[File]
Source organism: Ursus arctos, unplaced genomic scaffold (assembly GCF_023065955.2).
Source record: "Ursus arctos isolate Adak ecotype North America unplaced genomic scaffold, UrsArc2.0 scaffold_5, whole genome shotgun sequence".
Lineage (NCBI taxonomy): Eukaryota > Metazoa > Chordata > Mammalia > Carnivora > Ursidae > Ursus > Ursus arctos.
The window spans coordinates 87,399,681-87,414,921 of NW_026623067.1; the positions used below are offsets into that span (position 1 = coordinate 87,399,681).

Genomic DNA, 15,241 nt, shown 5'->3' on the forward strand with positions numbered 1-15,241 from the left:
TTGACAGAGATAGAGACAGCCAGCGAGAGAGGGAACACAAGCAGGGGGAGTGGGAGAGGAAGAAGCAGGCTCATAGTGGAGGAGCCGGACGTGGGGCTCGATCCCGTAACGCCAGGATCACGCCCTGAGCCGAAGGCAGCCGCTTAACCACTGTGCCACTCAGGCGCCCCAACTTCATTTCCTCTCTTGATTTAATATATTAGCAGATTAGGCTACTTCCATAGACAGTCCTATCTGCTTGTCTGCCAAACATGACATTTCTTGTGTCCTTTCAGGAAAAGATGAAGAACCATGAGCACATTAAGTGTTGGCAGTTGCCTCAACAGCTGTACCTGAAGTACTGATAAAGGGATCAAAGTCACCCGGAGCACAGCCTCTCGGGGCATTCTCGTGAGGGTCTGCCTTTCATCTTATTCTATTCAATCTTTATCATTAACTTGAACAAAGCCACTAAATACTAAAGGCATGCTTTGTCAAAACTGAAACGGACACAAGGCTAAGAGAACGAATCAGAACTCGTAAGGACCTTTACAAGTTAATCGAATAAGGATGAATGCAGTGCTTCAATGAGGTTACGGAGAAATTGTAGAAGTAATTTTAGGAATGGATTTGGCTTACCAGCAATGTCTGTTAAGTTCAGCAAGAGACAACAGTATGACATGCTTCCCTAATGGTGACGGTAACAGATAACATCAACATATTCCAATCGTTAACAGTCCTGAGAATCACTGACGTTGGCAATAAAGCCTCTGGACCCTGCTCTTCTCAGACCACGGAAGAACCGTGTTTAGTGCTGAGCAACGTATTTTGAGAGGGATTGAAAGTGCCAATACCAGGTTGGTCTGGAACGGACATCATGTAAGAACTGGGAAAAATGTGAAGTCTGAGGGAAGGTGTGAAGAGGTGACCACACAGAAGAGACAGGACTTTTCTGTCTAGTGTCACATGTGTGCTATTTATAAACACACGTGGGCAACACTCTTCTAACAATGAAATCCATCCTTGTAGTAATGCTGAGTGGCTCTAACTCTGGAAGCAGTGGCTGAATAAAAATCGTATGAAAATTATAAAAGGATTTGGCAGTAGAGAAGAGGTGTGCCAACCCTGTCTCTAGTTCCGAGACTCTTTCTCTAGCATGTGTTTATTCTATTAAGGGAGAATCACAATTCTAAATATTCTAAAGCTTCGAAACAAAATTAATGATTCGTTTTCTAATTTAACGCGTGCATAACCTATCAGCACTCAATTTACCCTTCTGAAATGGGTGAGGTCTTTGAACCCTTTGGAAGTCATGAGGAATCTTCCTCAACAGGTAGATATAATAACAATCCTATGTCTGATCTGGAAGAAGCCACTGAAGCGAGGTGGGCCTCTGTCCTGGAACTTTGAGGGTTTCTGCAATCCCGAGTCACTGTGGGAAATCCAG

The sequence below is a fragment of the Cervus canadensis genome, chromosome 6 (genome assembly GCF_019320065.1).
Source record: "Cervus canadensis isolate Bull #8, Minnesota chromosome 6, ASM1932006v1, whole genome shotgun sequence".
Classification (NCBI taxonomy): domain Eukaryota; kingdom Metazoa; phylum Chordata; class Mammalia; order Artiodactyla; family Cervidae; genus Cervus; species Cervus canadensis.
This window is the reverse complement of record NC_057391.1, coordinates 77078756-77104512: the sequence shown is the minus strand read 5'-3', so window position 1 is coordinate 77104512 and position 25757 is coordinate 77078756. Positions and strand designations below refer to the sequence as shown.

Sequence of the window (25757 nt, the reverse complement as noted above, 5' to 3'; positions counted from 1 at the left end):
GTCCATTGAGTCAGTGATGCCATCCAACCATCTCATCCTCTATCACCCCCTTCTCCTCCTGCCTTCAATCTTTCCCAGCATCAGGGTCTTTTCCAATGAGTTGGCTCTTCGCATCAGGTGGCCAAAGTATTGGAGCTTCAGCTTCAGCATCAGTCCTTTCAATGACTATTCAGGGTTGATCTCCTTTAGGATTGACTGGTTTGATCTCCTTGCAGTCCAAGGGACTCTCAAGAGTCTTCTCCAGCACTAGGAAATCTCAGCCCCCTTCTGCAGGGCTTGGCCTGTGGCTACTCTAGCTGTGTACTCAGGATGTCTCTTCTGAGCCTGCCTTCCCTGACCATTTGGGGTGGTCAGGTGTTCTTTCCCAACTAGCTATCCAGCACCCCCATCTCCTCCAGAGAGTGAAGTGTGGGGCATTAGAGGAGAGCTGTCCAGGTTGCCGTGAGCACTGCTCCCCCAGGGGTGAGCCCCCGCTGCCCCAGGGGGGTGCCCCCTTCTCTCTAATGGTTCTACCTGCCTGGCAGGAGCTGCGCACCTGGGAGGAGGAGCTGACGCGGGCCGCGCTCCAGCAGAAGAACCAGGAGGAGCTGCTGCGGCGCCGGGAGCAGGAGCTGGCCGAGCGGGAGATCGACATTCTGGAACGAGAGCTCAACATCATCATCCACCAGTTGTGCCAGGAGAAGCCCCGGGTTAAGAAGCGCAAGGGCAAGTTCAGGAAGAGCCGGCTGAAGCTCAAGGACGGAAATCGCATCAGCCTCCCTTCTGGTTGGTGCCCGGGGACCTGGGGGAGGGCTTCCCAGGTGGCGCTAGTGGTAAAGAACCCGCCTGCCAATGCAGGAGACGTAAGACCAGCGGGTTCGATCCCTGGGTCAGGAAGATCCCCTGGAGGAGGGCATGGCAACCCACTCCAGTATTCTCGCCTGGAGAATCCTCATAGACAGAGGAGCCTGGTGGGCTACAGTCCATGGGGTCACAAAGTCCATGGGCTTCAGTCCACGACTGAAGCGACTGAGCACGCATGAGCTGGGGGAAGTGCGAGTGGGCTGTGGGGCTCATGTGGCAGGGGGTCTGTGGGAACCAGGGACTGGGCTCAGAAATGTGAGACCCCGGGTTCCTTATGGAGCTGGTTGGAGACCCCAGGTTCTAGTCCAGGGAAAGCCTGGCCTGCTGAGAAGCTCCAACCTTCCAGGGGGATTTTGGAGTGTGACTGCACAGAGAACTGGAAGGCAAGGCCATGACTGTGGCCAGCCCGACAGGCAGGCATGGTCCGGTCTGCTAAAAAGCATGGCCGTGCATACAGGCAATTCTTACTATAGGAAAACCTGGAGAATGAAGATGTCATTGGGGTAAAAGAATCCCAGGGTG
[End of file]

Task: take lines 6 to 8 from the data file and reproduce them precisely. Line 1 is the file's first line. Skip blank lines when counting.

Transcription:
TTGACAGAGATAGAGACAGCCAGCGAGAGAGGGAACACAAGCAGGGGGAGTGGGAGAGGAAGAAGCAGGCTCATAGTGGAGGAGCCGGACGTGGGGCTCGATCCCGTAACGCCAGGATCACGCCCTGAGCCGAAGGCAGCCGCTTAACCACTGTGCCACTCAGGCGCCCCAACTTCATTTCCTCTCTTGATTTAATATATTAGCAGATTAGGCTACTTCCATAGACAGTCCTATCTGCTTGTCTGCCAAACATGACATTTCTTGTGTCCTTTCAGGAAAAGATGAAGAACCATGAGCACATTAAGTGTTGGCAGTTGCCTCAACAGCTGTACCTGAAGTACTGATAAAGGGATCAAAGTCACCCGGAGCACAGCCTCTCGGGGCATTCTCGTGAGGGTCTGCCTTTCATCTTATTCTATTCAATCTTTATCATTAACTTGAACAAAGCCACTAAATACTAAAGGCATGCTTTGTCAAAACTGAAACGGACACAAGGCTAAGAGAACGAATCAGAACTCGTAAGGACCTTTACAAGTTAATCGAATAAGGATGAATGCAGTGCTTCAATGAGGTTACGGAGAAATTGTAGAAGTAATTTTAGGAATGGATTTGGCTTACCAGCAATGTCTGTTAAGTTCAGCAAGAGACAACAGTATGACATGCTTCCCTAATGGTGACGGTAACAGATAACATCAACATATTCCAATCGTTAACAGTCCTGAGAATCACTGACGTTGGCAATAAAGCCTCTGGACCCTGCTCTTCTCAGACCACGGAAGAACCGTGTTTAGTGCTGAGCAACGTATTTTGAGAGGGATTGAAAGTGCCAATACCAGGTTGGTCTGGAACGGACATCATGTAAGAACTGGGAAAAATGTGAAGTCTGAGGGAAGGTGTGAAGAGGTGACCACACAGAAGAGACAGGACTTTTCTGTCTAGTGTCACATGTGTGCTATTTATAAACACACGTGGGCAACACTCTTCTAACAATGAAATCCATCCTTGTAGTAATGCTGAGTGGCTCTAACTCTGGAAGCAGTGGCTGAATAAAAATCGTATGAAAATTATAAAAGGATTTGGCAGTAGAGAAGAGGTGTGCCAACCCTGTCTCTAGTTCCGAGACTCTTTCTCTAGCATGTGTTTATTCTATTAAGGGAGAATCACAATTCTAAATATTCTAAAGCTTCGAAACAAAATTAATGATTCGTTTTCTAATTTAACGCGTGCATAACCTATCAGCACTCAATTTACCCTTCTGAAATGGGTGAGGTCTTTGAACCCTTTGGAAGTCATGAGGAATCTTCCTCAACAGGTAGATATAATAACAATCCTATGTCTGATCTGGAAGAAGCCACTGAAGCGAGGTGGGCCTCTGTCCTGGAACTTTGAGGGTTTCTGCAATCCCGAGTCACTGTGGGAAATCCAG

The sequence below is a fragment of the Cervus canadensis genome, chromosome 6 (genome assembly GCF_019320065.1).
Source record: "Cervus canadensis isolate Bull #8, Minnesota chromosome 6, ASM1932006v1, whole genome shotgun sequence".